Kentucky Power Company, which has about 173,400 customers in Letcher County and 19 other counties in eastern Kentucky, is under a federal court order to install the scrubber by the end of 2015 if the company intends to continue burning coal at its Big Sandy plant near Louisa. Kentucky Power plans to retire an older, 278-megawatt coal-burning unit at Big Sandy at the end of 2014.
“I think it is a shame we are being punished for your change,” said Mill Creek resident Christopher Yonts. “Why is the responsibility put on the customers for something Kentucky Power is required to do?”
The company estimates that total monthly electric bills for a typical residential customer would increase by about $31 or 30 percent by 2016 if the $940 million project is approved. The company estimates that the monthly bill for a residential customer using 1,000 kilowatt-hours per month would increase from about $98 to about $129 in 2016. Individual bill increases would vary with electric consumption. A kilowatthour is the amount of electricity used by a 100- watt light bulb in 10 hours.
Litts told the PSC the cost of installing the scrubber does not call for a 30 percent rate increase.
“I think it is paramount that you people take this into consideration,” said Litts. “I certainly understand that Kentucky Power Co. and American Electric Power is in the business to make a profit and they certainly deserve to make a profit. But this is where I think some common sense (is needed) and it is your responsibility to consider how much of a profit they make.”
Chris Musgrave, a field representative for U.S. Senator Rand Paul, used the forum to read a statement from Paul about federal energy mandates.
“ This new rule from Washington will cost Americans more at the pump, more for utility bills and for some it will cost them their jobs and livelihoods,” Musgrave read from Paul’s statement.
State Rep. Leslie Combs, who did not attend the public hearing, submitted a letter to Armstrong in which she said “the people of southeastern Kentucky should not shoulder this burden.”
“The last thing they need now, especially on the heels of the last double digit increase Kentucky Power received, is another rate hike that will force many families to make stark choices no one should have to face,” Combs said in her letter. “ While my constituents and I certainly support increased economic development and reliable service, and are indeed sensitive to the increased regulatory burdens power companies face, we cannot support this increase, not when Kentucky Power’s parent company is experiencing such growth. Consider that American Power’s stock price over the last three years has jumped nearly 50 percent.”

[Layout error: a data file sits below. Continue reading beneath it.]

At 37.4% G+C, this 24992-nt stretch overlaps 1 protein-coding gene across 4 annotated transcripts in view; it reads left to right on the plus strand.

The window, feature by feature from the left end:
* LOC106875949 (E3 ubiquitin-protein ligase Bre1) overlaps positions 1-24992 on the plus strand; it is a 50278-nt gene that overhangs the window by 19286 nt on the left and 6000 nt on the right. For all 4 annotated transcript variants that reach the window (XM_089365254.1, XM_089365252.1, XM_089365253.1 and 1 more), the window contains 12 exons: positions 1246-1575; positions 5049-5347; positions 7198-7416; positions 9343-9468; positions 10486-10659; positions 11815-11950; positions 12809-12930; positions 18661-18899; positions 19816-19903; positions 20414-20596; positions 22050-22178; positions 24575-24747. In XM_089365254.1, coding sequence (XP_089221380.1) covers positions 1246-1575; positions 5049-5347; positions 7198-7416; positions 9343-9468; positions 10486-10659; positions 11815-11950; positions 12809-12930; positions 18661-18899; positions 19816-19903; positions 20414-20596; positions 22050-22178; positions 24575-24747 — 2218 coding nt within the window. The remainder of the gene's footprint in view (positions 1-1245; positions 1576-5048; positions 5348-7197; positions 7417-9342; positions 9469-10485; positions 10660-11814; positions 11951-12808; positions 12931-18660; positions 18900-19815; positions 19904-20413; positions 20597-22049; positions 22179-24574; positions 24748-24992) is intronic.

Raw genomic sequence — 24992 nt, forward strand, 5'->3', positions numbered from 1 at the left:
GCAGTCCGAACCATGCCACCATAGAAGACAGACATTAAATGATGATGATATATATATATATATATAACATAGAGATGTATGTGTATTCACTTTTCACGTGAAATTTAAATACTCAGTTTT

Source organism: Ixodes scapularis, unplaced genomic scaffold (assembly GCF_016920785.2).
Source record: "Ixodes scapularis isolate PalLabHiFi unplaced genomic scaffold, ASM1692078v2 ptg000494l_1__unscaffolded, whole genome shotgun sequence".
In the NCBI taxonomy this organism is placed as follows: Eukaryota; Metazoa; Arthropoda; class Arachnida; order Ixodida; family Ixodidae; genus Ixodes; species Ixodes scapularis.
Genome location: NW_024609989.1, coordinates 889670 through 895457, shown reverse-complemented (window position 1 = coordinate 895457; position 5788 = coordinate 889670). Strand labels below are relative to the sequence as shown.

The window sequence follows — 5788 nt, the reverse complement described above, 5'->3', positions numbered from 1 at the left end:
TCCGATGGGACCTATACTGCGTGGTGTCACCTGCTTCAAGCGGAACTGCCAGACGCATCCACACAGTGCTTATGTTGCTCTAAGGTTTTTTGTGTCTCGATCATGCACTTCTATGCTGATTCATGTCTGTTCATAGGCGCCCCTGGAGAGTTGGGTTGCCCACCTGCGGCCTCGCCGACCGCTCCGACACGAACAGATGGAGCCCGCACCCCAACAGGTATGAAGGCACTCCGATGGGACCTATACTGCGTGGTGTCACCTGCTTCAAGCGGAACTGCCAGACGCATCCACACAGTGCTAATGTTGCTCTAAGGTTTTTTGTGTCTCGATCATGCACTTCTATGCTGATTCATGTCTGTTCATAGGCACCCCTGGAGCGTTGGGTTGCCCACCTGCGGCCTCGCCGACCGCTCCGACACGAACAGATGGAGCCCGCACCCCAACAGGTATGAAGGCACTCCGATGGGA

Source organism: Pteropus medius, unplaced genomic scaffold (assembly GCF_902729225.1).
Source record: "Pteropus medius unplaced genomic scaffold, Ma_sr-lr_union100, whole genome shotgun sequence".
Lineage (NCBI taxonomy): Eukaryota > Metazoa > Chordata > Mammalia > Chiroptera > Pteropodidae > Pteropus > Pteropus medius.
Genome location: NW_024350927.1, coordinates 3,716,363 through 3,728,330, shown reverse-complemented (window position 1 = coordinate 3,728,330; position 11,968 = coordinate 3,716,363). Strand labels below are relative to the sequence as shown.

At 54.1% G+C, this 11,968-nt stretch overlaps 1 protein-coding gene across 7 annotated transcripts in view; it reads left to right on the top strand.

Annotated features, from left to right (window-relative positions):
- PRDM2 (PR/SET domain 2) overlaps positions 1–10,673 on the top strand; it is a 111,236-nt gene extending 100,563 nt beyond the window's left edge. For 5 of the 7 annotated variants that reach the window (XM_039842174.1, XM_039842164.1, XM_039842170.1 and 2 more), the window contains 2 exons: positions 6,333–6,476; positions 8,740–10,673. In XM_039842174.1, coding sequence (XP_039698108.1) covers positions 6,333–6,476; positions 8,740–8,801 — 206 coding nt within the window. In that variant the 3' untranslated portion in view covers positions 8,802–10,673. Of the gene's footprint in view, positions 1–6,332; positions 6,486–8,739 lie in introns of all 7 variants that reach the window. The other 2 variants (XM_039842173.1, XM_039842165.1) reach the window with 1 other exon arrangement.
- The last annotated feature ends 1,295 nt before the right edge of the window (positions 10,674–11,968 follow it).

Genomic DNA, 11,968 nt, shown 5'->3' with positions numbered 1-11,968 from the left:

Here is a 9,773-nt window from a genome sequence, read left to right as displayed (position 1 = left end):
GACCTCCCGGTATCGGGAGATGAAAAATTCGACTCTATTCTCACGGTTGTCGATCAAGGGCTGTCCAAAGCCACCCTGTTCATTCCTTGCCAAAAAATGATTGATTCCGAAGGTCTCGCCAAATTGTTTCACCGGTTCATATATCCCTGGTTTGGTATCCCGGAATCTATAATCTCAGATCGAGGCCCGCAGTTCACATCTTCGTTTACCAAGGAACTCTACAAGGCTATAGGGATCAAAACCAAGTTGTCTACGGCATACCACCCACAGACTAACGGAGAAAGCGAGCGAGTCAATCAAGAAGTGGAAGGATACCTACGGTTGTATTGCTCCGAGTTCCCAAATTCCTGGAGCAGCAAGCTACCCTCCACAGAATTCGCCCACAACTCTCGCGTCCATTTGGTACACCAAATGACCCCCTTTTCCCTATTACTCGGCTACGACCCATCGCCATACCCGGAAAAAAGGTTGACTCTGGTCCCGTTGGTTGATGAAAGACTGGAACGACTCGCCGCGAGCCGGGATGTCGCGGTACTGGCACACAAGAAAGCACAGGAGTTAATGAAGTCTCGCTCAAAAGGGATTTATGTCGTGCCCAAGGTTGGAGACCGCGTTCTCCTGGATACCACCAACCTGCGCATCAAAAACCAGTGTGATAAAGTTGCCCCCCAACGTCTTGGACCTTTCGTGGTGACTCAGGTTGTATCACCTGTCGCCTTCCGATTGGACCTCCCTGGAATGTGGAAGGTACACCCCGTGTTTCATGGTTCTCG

Combs said those in favor of the power company’s proposal note that Kentucky’s electric rates are among the cheapest in the nation thanks in large measure to coal.
“ What is left unsaid, however, is that per capita cost of capital investment here is largely in line with the national average,” she said. “In other words, we get no break financially on building and upgrading the infrastructure needed to get electricity to our homes, schools and businesses. This proposed rate increase, then, would take us well beyond the national average.”
Since 1994, Kentucky laws and regulations have allowed utilities to recover environmental compliance costs separately from general rates. The costs are recovered through a surcharge that appears as a separate item on electric bills.
A scrubber or DFGD system uses chemical and mechanical processes to remove sulfur dioxide, or SO, produced by burning coal. It does this by “scrubbing” the gas produced from coal combustion when making electricity. Scrubbers can remove up to 98 percent of the SO from the flue gas stream. Scrubbers2 have been shown to remove oxidized mercury as well, Kentucky Power said in an earlier news release.
Kentucky Power announced plans last summer to convert the Big Sandy plant to natural gas, but later decided to stick with coal, most of which is supplied from mines in Appalachia.
The PSC presentation is available on the PSC website, psc.ky.gov. The PSC will conduct a formal evidentiary hearing in the case at 10 a.m. on April 30 in Frankfort. The public meeting will be broadcast live on PSC’s website.
Written comments concerning the proposed surcharge will be accepted through the conclusion of the evidentiary hearing. Comments may be mailed to the PSC at P.O. Box 615, Frankfort, Ky., 40601 or faxed to 502-564- 9625.